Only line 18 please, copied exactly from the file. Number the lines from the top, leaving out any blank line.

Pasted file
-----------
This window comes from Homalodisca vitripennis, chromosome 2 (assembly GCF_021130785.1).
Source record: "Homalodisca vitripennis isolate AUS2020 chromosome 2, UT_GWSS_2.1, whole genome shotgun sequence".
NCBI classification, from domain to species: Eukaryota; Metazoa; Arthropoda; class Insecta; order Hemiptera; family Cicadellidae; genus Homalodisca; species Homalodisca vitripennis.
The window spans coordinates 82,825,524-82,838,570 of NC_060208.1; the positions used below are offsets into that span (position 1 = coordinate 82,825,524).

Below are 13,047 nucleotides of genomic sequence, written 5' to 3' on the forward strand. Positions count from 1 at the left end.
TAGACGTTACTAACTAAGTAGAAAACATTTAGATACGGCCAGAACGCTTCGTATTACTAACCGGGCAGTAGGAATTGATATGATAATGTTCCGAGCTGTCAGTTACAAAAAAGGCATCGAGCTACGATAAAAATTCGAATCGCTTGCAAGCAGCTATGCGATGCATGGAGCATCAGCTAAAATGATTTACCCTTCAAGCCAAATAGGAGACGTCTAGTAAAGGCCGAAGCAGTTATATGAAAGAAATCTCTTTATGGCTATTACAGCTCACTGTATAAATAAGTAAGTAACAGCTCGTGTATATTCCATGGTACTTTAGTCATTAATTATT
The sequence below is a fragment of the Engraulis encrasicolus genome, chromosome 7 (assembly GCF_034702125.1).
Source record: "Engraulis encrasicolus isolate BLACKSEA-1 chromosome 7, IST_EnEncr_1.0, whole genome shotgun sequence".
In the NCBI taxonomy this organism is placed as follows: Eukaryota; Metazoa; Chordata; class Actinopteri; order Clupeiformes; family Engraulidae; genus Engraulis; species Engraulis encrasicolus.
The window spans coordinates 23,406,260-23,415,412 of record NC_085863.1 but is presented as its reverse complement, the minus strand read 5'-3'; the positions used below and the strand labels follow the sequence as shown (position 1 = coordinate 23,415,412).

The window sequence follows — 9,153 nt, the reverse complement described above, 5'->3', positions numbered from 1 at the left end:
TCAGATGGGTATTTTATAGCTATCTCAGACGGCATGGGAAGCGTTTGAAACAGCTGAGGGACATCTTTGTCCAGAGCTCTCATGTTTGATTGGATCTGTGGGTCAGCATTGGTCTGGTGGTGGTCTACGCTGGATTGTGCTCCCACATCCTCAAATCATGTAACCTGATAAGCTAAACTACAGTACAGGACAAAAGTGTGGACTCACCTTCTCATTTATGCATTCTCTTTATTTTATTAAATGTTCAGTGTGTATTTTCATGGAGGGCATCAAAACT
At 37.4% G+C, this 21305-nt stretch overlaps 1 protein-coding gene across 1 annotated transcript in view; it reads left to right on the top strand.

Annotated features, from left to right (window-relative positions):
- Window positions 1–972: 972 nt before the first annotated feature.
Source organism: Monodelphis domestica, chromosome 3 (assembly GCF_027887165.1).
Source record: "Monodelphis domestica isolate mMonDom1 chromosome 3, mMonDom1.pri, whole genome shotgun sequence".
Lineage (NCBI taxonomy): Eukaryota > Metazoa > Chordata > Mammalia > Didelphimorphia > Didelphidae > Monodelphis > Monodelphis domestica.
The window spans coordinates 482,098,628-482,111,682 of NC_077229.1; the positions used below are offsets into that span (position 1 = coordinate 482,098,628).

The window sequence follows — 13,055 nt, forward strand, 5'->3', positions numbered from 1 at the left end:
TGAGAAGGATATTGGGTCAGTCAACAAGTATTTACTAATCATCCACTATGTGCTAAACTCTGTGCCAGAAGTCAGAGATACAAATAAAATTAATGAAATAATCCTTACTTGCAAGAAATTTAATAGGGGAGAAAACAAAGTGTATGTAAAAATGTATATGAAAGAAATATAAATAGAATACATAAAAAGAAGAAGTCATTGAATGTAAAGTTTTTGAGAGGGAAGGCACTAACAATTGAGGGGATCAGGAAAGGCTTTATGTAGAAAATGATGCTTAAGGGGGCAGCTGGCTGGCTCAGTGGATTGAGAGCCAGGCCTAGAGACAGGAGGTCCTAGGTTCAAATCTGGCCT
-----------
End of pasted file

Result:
Lineage (NCBI taxonomy): Eukaryota > Metazoa > Chordata > Mammalia > Didelphimorphia > Didelphidae > Monodelphis > Monodelphis domestica.